Tuesday, May 25, 2004

Captain Anti-Planet is at it again! According to this Alternet article, the U.S.D.A. issued new guidances, and one directive, which seem to render useless the "Organic" food label.
And the changes – which would allow the use of antibiotics on organic dairy cows, synthetic pesticides on organic farms, and more – were made with zero input from the public or the National Organic Standards Board, the advisory group that worked for more than a decade to help craft the first federal organic standards, put in place in October 2002.

The USDA insists that the changes are innocuous: "The directives have not changed anything. They are just clarifications of what is in the regulations that were written by the National Organic Standards Board," USDA spokesperson Joan Shaffer told Muckraker. "They just explain what's enforceable. There is no difference [between the clarifications and the original regulations] – it's just another way of explaining it."

But Jim Riddle, vice chair of the NOSB and endowed chair in agricultural systems at the University of Minnesota, argues that what the USDA is trying to pass off as a clarification of regulations is actually a substantial change: "These are the sorts of changes for which the department is supposed to do a formal new rulemaking process, with posting in the federal register, feedback from our advisory board, and a public-comment period. And yet there is no such process denoted anywhere."

One practice favored by large agribusiness is the use of antibiotics on cows, and a guidance [PDF] issued on April 14 will allow just that on organic dairy farms, a dramatic reversal of 2002 rules. Under the new guidelines, sickly dairy cows can be treated not just with antibiotics but with numerous others drugs and still have their milk qualify as organic, so long as 12 months pass between the time the treatments are administered and the time the milk is sold.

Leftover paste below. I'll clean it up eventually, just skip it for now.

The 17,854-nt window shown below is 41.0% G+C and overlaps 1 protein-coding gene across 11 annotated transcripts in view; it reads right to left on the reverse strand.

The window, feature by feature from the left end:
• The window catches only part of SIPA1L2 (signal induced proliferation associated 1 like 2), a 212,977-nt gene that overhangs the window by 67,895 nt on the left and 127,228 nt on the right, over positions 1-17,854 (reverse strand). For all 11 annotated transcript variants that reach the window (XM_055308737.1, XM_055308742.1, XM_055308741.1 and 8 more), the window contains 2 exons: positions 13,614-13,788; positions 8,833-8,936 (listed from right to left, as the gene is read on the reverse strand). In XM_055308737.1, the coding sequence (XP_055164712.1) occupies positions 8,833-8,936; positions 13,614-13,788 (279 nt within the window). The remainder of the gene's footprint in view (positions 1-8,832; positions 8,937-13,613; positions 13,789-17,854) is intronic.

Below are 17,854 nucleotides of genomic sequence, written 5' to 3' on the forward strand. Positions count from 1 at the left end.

Another new guidance [PDF]put out on the same day would allow cattle farmers to feed their heifers non-organic fishmeal that could be riddled with synthetic preservatives, mercury, and PCBs and still sell their beef as organic.

And the following week, on April 23, the USDA took the particularly egregious step of issuing a legal directive [PDF] that opens the door for use of some synthetic pesticides on organic farms.

According to the new guidelines, however, organic farmers and certifiers are only required to make a "reasonable effort" to find out what is in the pesticides being applied to crops. "If they can't come up with the info on toxic inert ingredients that may be in their pesticides, they're off the hook" said Liana Hoodes, organic policy coordinator for the National Campaign for Sustainable Agriculture. "This takes all the pressure off of pesticide manufacturers to reveal their ingredients and develop non-toxic products. In fact, it creates a disincentive."

Despite the USDA's demurrals, activists view the department's changes as a serious threat to hard-won standards for organic products. The National Campaign for Sustainable Agriculture and other groups are investigating possible industry influence into the USDA's process, and some environmental groups are preparing to take legal action.
Personally, I think this is disgusting. I buy a lot of organic products specifically BECAUSE they are supposed to be free of chemical fertilizers, synthetic pesticides, antibiotics, bovine growth hormone, etc. These new "guidelines" undermine the public's right to choose more natural alternatives to conventional products. Under these rules, the only way to assure you're getting truly "organic" products is to grow and raise them yourself! If you would like to express your disapproval of the new guidelines, feel free to email Secretary of Agriculture Ann Veneman at Ann.Veneman@usda.gov or call her office at 202-720-3631.